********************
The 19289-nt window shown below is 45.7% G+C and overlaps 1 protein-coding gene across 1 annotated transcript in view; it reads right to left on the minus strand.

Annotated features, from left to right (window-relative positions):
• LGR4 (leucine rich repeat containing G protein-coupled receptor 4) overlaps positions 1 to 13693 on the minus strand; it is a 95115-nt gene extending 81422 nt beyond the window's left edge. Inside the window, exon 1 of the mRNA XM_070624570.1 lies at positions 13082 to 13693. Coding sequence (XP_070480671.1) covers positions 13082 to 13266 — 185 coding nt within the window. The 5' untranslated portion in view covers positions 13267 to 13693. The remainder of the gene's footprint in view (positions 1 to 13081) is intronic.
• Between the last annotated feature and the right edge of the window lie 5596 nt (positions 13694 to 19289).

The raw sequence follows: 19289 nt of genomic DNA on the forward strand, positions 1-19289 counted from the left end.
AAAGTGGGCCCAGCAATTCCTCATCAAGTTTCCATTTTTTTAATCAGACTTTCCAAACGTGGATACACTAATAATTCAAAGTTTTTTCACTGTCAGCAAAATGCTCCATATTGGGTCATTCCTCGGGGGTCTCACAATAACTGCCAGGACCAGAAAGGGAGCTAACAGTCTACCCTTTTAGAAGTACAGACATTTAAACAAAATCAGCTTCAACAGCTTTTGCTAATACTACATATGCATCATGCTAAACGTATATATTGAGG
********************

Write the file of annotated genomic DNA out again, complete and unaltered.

The 19289-nt window shown below is 45.7% G+C and overlaps 1 protein-coding gene across 1 annotated transcript in view; it reads right to left on the minus strand.

Annotated features, from left to right (window-relative positions):
• LGR4 (leucine rich repeat containing G protein-coupled receptor 4) overlaps positions 1 to 13693 on the minus strand; it is a 95115-nt gene extending 81422 nt beyond the window's left edge. Inside the window, exon 1 of the mRNA XM_070624570.1 lies at positions 13082 to 13693. Coding sequence (XP_070480671.1) covers positions 13082 to 13266 — 185 coding nt within the window. The 5' untranslated portion in view covers positions 13267 to 13693. The remainder of the gene's footprint in view (positions 1 to 13081) is intronic.
• Between the last annotated feature and the right edge of the window lie 5596 nt (positions 13694 to 19289).

The raw sequence follows: 19289 nt of genomic DNA on the forward strand, positions 1-19289 counted from the left end.
AAAGTGGGCCCAGCAATTCCTCATCAAGTTTCCATTTTTTTAATCAGACTTTCCAAACGTGGATACACTAATAATTCAAAGTTTTTTCACTGTCAGCAAAATGCTCCATATTGGGTCATTCCTCGGGGGTCTCACAATAACTGCCAGGACCAGAAAGGGAGCTAACAGTCTACCCTTTTAGAAGTACAGACATTTAAACAAAATCAGCTTCAACAGCTTTTGCTAATACTACATATGCATCATGCTAAACGTATATATTGAGG